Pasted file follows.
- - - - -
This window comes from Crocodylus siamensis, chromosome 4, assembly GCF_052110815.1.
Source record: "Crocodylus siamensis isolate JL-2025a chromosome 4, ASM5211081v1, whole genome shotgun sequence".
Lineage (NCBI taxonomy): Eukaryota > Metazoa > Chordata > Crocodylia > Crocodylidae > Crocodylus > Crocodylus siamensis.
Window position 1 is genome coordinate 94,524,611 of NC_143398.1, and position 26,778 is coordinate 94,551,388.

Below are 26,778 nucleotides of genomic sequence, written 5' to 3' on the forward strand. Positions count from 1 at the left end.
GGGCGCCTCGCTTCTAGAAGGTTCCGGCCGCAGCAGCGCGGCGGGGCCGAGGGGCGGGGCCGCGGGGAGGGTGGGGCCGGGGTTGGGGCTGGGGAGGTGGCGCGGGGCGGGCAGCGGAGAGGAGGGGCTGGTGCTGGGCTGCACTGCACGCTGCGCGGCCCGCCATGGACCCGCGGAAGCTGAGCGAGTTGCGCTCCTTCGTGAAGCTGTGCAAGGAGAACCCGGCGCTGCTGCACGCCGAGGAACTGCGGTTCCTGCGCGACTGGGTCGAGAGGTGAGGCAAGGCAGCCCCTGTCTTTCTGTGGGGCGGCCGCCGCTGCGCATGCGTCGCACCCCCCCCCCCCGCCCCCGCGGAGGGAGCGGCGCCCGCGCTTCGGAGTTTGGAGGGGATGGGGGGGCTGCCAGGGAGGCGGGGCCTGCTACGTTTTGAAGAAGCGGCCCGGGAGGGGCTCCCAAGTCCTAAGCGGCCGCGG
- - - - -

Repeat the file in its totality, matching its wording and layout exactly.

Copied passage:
This window comes from Crocodylus siamensis, chromosome 4, assembly GCF_052110815.1.
Source record: "Crocodylus siamensis isolate JL-2025a chromosome 4, ASM5211081v1, whole genome shotgun sequence".
Lineage (NCBI taxonomy): Eukaryota > Metazoa > Chordata > Crocodylia > Crocodylidae > Crocodylus > Crocodylus siamensis.
Window position 1 is genome coordinate 94,524,611 of NC_143398.1, and position 26,778 is coordinate 94,551,388.

Below are 26,778 nucleotides of genomic sequence, written 5' to 3' on the forward strand. Positions count from 1 at the left end.
GGGCGCCTCGCTTCTAGAAGGTTCCGGCCGCAGCAGCGCGGCGGGGCCGAGGGGCGGGGCCGCGGGGAGGGTGGGGCCGGGGTTGGGGCTGGGGAGGTGGCGCGGGGCGGGCAGCGGAGAGGAGGGGCTGGTGCTGGGCTGCACTGCACGCTGCGCGGCCCGCCATGGACCCGCGGAAGCTGAGCGAGTTGCGCTCCTTCGTGAAGCTGTGCAAGGAGAACCCGGCGCTGCTGCACGCCGAGGAACTGCGGTTCCTGCGCGACTGGGTCGAGAGGTGAGGCAAGGCAGCCCCTGTCTTTCTGTGGGGCGGCCGCCGCTGCGCATGCGTCGCACCCCCCCCCCCCGCCCCCGCGGAGGGAGCGGCGCCCGCGCTTCGGAGTTTGGAGGGGATGGGGGGGCTGCCAGGGAGGCGGGGCCTGCTACGTTTTGAAGAAGCGGCCCGGGAGGGGCTCCCAAGTCCTAAGCGGCCGCGG